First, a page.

My Favourite Hike: a hike up Blà Bheinn for panoramic views of Skye

Bla Bheinn: Bla Bheinn
The uniquely awesome sight of Blà Bheinn on the Isle of Skye (Image credit: Sian Lewis)

Blà Bheinn

In the latest edition of our My Favourite Hike series, komoot ambassador Sian Lewis takes us on a journey to the magical Munro of Blà Bheinn in Scotland's Isle of Skye.

She says that "reaching the pinnacle of the ‘blue mountain’, as its name means in Norse and Gaelic, is the perfect day hike to appreciate the beauty of Skye."

The route

  • Start/Finish: John Muir car park on Loch Slapin’s western shore
  • Distance: 5.6 miles or 7 with a wild swim stop 
  • Elevation gain: 2887ft / 880m 
  • Difficulty level: Challenging
  • Duration: 4-6 hours

The route up Blà Bheinn and back again starts next to a handy John Muir car park. 

The first section is flattish, passing under trees and through heather before approaching the mountain’s foothills and following the path of a rushing brook towards a corrie. Inside the corrie, the going gets steeper as it leads you to the only challenging part of the hike – a short but steep scrambly section on loose gabbro. 

From here the path winds all the way up to the 929-metre summit, where there are panoramic views of the surrounding mountains. Follow the same route down again and you can tack on another 1.5 miles if you’re feeling spritely, walking around Loch Slapin’s shores to a hidden swim spot near the settlement of Torrin.

Bla Bheinn: steep ascent

There are some steep scrambly sections but nothing overly technical (Image credit: Sian Lewis)

Blà Bheinn: why I love it

Skye is best known among hillwalkers for the Black Cuillin, the range of rocky mountains that are some of the most spectacular in Scotland. But it’s also home to one more Munro that stands alone. The only one not part of the main Cuillin ridge and often said to have the best views on the island, Blà Bheinn (sometimes Anglicised as 'Blaven') stands in splendid isolation above the still waters of Loch Slapin. Reaching the pinnacle of the ‘blue mountain’, as its name means in Norse and Gaelic, is the perfect day hike to appreciate the beauty of Skye.

I first walked up Blà Bheinn in the autumn of 2021, after a campervan adventure around the island. I’d always wanted to walk up this beguiling Munro, and we were lucky enough to have a free day with clear weather – it’s worth waiting for blue skies for the astounding views at the top. If you can, come to trek this mountain in autumn. The heather turns purple, the surrounding mountains are golden and the air is crisp and cool – oh, and the midges are gone, too!

Bla Bheinn: views across the red Cuillin

Glorious views of the Red Cuillin hills during the early stages of the hike (Image credit: Sian Lewis)

The first section is a gentle incline through heather – spot the bright red caps of amanita muscaria mushrooms in autumn. Then the trail skirts alongside a deep gorge where waterfalls rush down the valley from the Allt na Dunachie brook. A left turn and an easy river crossing takes you into a corrie, and the steeper path leads to main challenge of the hike – a stiff but mercifully short scrambling section. It’s not technically difficult, and any confident hiker should be fine navigating the boulders of gabbro – I suggest going slow, and using one side of the gully for extra hand holds.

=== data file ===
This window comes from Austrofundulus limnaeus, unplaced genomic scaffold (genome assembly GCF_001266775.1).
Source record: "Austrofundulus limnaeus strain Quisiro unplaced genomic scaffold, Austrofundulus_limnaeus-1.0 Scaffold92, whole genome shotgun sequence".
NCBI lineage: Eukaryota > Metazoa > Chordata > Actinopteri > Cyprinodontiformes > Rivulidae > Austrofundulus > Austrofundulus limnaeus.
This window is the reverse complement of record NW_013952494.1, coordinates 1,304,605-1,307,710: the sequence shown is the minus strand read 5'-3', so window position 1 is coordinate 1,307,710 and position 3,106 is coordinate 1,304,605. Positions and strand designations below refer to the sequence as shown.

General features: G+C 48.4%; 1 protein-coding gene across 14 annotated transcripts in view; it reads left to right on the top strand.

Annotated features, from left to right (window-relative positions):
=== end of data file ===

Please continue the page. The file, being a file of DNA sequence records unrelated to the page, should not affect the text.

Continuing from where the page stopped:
From here it’s a simple climb up to the summit, which flattens out and rewards the walker with one of the most jaw-droppingly beautiful mountain views in Britain. Turn in a slow circle and you can see an ocean of dark peaks, dominated by the imposing Black Cuillin stretching into the distance, and beyond them, the edges of the island Skye and the glittering sea.

Bla Bheinn: Bla Bheinn summit views

Awesome views from Blà Bheinn's panoramic summit (Image credit: Sian Lewis)

It's the same way down, with the scramble the only challenging bit to tackle. Once you’ve reached the lochside, I recommend following the (very quiet) tarmac road for 1.5 miles anticlockwise around the bay. Just outside the hamlet of Torrin there’s a secret treat waiting: follow the river Allt Aisridh for a minute or two inland and you’ll come across a deep river pool fed by a waterfall, and with cold but amazingly clear water to swim in.  

If you need to refuel after your adventures, the hamlet of Torrin is also home to Amy’s Place, a friendly little tearoom painted bright purple that does doorstopper-sized scones and great coffee.

Bla Bheinn: Sian on summit

Enjoying the vista from the summit (Image credit: Sian Lewis)

Highlight: Torrin Pools

Bla Bheinn: a swim in Torrin Pools

(Image credit: Sian Lewis)

While the epic views from the summit of Blà Bheinn are one huge highlight, there’s a secret second spot where you can cool off that I absolutely love. At the end of the hike, if you follow the B8083 road around the coast of Loch Slapin for 1.5 miles, you’ll spot a rather unprepossessing river mouth. Follow it up the valley for a minute or two and you’ll find the Torrin Pools, where there’s a deep and very cold waterfall pool perfect for a dip after you’ve tackled Blà Bheinn. You can even look back at it across the loch while you swim.

My Favourite Hike Collection

To see the other hikes in the series on komoot, click on the Collection below...

My Favourite Hike

(Image credit: Future)
Sian Lewis

An award-winning travel and outdoors journalist, presenter and blogger, Sian regularly writes for The Independent, Evening Standard, BBC Countryfile, Coast, Outdoor Enthusiast and Sunday Times Travel. Life as a hiking, camping, wild-swimming adventure-writer has taken her around the world, exploring Bolivian jungles, kayaking in Greenland, diving with turtles in Australia, climbing mountains in Africa and, in Thailand, learning the hard way that peeing on a jellyfish sting doesn’t help. Her blog,, champions accessible adventures.